Prime beef cheeseburger - Lettuce, beetroot, tomato, gherkin & horseradish mayonaise, hand-cut jumbo fries, tomato sauce - $28.
They say you get what you pay for. And at $28 we were expecting something pretty spectacular. Outside of the Wellington on a Plate competition, this was the most expensive burger we have reviewed!!
Crazy Horse steakhouse is the premier steakhouse in Wellington, only open for lunch on a Friday. On arrival we were greeted by quality wait staff and shown to our table. The step up in service was apparent. As was the quality of our surrounds. Quality cutlery, crisp white napkins. Three types of water to choose from (we chose tap) and free bread and butter. Just to digress, the butter was white, which was quite novel.
The Crazy Horse was chosen by Gary a.k.a. Puller, who was obviously eager to impress upon us his love of burgers and keenness to become a part of our growing burger afficianado following. (To be honest the only growing happening has been our waistlines).
Upon arriving with our menu's we immediately informed the waitress that we knew what we wanted and that what we wanted were the burgers. She didn't require any further information and whisked away our menus (the Friday express lunch looked like the goer if you aren't going to order the burger). Just as quickly the menus reappeared when we realised we had an excellent choice of quality craft beers to choose from. Two A.P.As and a Indian pale lager were ordered and we then reflected on the past 10 or so years of our lives while waiting for our burgers to arrive.
The burgers arrived in good fashion and were mighty impressive looking. A toasted brioche bun and a quality homemade meat pattie with melting cheese on top and relish. The waiter informed us that the salads were separate to a) keep them crisp and to b) give us the freedom to choose what we wanted to add.
On the side were lettuce, tomato, gherkin and beetroot. Two pieces/slices of each. and then a smattering of finely sliced red onion. The beetroot, as we will discuss later, was home pickled.
Rounding out the plate were some full on deep-fried wedges with the skin still on, and a small bowl of ketchup (we guessed Heinz). Now some amongst us would argue that the Heinz ketchup brought the quality of the meal down and he would have a fair argument. I, however, argue that you cannot go far wrong with Heinz ketchup to bring out the real quality of a french-fry or, in this case, wedge.
The bun was nicely browned to the point of being almost blackened. The cheese was perfectly melted onto the pattie, which was a nice fit in the bun. An almost perfect proportioned burger. And with me placing all the condiments with precision it was a pretty perfectly constructed burger as well!!
The cross-section incision exposed a nicely prepared pattie, with good texture and juices, which suggested a moist package. The burger fit nicely and was a pleasure to hold. No cutlery necessary. All looked good leading up to the first bite.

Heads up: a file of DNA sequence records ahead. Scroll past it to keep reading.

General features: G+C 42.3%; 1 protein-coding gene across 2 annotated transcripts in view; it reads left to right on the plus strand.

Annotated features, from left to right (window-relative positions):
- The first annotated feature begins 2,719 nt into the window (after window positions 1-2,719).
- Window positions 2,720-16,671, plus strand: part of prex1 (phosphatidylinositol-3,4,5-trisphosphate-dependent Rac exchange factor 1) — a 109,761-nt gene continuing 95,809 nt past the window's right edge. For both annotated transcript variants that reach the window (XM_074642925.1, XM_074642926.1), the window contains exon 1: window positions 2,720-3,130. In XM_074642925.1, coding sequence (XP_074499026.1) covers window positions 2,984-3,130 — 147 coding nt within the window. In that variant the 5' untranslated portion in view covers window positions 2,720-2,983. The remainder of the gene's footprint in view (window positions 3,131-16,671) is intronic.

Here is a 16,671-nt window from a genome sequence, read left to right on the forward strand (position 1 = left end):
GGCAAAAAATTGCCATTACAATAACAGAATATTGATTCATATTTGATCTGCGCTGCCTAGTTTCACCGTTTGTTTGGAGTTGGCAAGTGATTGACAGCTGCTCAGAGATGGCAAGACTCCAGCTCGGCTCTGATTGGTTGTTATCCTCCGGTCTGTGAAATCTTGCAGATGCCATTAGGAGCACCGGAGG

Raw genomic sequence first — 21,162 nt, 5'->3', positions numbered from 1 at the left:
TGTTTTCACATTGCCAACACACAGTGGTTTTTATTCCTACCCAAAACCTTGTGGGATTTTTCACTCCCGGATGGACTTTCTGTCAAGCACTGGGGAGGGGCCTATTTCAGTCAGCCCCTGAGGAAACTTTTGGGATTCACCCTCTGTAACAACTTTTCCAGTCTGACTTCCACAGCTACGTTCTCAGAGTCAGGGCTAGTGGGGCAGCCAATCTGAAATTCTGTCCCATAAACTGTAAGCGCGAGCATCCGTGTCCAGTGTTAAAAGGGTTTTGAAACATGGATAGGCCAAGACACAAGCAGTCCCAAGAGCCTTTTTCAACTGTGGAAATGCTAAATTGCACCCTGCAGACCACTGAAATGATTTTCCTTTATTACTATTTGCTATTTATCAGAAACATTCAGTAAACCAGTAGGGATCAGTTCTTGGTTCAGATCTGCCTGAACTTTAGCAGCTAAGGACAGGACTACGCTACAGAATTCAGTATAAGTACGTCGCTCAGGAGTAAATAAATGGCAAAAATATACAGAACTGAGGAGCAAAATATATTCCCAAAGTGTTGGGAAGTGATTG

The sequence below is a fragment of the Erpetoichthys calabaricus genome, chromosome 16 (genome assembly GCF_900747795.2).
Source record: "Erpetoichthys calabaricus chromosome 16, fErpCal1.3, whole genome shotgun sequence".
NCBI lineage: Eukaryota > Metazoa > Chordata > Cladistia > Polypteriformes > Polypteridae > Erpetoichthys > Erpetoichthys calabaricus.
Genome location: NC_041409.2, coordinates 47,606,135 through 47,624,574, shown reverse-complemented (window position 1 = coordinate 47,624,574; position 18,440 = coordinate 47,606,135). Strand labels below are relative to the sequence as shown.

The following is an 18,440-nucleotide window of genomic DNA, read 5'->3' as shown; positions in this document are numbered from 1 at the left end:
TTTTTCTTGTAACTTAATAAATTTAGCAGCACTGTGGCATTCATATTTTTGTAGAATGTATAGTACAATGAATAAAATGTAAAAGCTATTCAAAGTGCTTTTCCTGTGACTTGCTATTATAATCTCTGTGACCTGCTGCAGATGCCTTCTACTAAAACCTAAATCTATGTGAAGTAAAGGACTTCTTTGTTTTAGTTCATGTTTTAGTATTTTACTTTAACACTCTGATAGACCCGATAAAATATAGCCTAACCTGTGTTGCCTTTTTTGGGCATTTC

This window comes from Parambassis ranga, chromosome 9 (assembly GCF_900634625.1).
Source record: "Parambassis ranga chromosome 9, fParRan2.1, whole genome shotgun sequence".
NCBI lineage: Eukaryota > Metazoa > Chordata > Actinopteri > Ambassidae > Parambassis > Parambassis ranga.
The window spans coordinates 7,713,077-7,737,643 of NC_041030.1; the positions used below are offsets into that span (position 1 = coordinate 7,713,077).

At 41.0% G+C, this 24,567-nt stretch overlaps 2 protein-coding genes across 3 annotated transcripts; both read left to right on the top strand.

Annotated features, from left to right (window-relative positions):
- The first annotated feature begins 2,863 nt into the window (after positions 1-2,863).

For $28 you expect something above the ordinary, with a bit of a wow factor. This burger definitely had that. The brioche bun was soft and with a slightly sweet melting texture. The pattie had bite, and you could feel the meat in your mouth (I even pulled out a bit of gristle, which shows that it had a good mix of lean and fat). There was a strong tartness, which I took to be the gherkin. There was crunch from the lettuce and the gherkin.
After eating through half the burger and trying to work it all out (there was a lot going on, and it was a different flavour sensation) we took pause and compared first impressions. Did we really like it or was it simply the quality of the ingredients and surrounds we were trying to like. Did the sweetness of the brioche go with the strong pickled flavour? Did the flavour of the meat pattie stand out or was it drowned by its supporting cast?
For the second half, I removed the remaining beetroot. Great that they had added homemade beetroot. However, I realised that it (the beetroot) was the reason the burger was so tart!! It was almost overpowering and added none of that beetrooty sweetness you generally expect when included in a burger. Some real thought went into the second half of that burger.
Without the beetroot it became clearer that the main issue was that the pattie really needed a good dose of seasoning. While it had texture and juiciness, it tasted relatively bland. And all three of us concurred that this was the case so it wasn't our imagination. Inexcusable from a restaurant of this calibre, particularly one that specialises in meat. An immediate dismissal on Masterchef!! Perhaps they were looking to let the flavour of the meat speak for itself. But if that were the case they would not have included the pickle or the beetroot at all.
So as we finished our quality beers, we pondered how we would score this enigma of a burger. Excellent presentation. Perfectly proportioned. Quality, unique ingredients - Brioche bun, pickled beetroot. Awesome service.
Brad started at a six and convinced himself that it was a seven (with my help). Gary started at a 6.5 and worked himself up to a seven (with my help). I started at an eight and was being convinced down (with their help).
Okay. So everything about it made me want to give it a good score! It had everything right. Apart from one thing. The taste. Something about that burger just didn't quite work. And even if the pattie was perfectly seasoned, it still would have been missing something. A less pickled beetroot? A normal bun? Homemade tomato sauce? We discussed some more and agreed that we would grudgingly score it 7.5 out of 10.
We went to the counter and paid the bill. $115 for three burgers and three beers. A seven it was.